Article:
Elaine Hatfield is considered the scholar who pioneered scientific study of passionate love and sexual desire. Earning her Ph.D. in psychology and receiving many prestigious grants throughout her career, Hatfield experienced first-hand the consequences of government incursion in scientific research. In 1975, after receiving a grant from the National Science Foundation to study passionate love, Dr. Hatfield's research was hurled into the spotlight by Senator William Proxmire (D-Wisc.), who accused her research of being a gross misuse of government funding. Proxmire launched an aggressive (and successful) campaign to revoke Hatfield’s funding, bestowing upon her the Golden Fleece Award given for “the most outrageous examples of federal waste.”
Despite this notoriety, Hatfield's research paved the way for the scholarly study of intimacy and pleasure. Her books, A New Look at Love (1979) and Mirror, Mirror: The Importance of Looks in Everyday Life (1986) were awarded the American-Psychological Foundation's National Media Award for the best books in psychology. She is past president of the Society for the Scientific Study of Sexuality, and is currently a professor of Psychology at the University of Hawaii.
Beverly Whipple, whose many credentials include PhD, RN, FAAN, professor Emeritus at Rutgers University, certified sexuality educator, certified sexuality counselor, certified sex researcher, and certified sexologist, made a name for herself by publishing research, naming and popularizing the woman's G-spot. Her co-authored The G Spot and Other Discoveries About Human Sexuality (1982 and 2005) has been translated into 19 languages.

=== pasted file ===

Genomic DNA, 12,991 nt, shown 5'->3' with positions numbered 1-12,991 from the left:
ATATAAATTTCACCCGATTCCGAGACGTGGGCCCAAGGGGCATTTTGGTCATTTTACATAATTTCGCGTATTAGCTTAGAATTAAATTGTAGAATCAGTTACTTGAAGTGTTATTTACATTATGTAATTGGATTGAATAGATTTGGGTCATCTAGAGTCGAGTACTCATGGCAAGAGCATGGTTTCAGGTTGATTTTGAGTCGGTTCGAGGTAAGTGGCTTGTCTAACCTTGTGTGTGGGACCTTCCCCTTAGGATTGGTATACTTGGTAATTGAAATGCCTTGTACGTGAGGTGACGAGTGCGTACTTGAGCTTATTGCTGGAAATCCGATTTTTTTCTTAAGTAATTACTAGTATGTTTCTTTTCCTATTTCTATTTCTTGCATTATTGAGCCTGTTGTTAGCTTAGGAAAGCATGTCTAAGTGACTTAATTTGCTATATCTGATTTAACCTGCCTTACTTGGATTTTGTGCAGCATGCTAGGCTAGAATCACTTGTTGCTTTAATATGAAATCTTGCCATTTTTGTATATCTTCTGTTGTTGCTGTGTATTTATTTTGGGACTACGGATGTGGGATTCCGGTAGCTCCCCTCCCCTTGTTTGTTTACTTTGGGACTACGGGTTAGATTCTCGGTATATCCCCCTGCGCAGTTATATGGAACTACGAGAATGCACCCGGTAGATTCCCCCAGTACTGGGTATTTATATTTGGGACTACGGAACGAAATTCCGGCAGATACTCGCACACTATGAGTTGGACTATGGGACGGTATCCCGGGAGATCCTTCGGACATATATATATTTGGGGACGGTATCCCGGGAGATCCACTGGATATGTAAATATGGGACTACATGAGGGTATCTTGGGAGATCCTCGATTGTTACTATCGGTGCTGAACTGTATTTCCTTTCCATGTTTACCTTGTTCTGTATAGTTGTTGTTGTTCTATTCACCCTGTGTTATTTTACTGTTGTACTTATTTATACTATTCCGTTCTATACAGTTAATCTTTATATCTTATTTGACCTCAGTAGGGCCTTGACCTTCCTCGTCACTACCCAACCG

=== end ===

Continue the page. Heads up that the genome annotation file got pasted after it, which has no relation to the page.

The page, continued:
She has since established herself as a leading expert in women’s health issues and sexual health. According to Whipple, the brain and its relation to the nervous system is more important to experiencing sexual pleasure than physical anatomy.
Some of her recent work, presented in The Science of Orgasm (2006, with co-authors Barry Komisaruk and Carlos Beyer-Flores) explores the complex biological processes involved in sexual response, suggesting that even women with complete spinal cord injuries can experience orgasm. She has co-authored 7 books. The latest is The Orgasm Answer Guide, published in 2010 by Johns Hopkins University Press, and over 170 research articles and book chapters.
Dr. Whipple was named by the New Scientist as one of the 50 most influential scientists in the world (one of only 4 women so honored). She continues to be very actively retired, with ongoing efforts to research, publish, and travel widely to share her expertise on women’s sexual health. Dr. Whipple is the only person who has been president of both AASECT and SSSS, and she has served on the Executive Committee of the World Association for Sexual Health for 12 years.
Read more about these collections and other notable archives in the Kinsey Library Archival Collections.
We honor our donors, and invite scholars to use these collections of our colleagues and leaders in the field.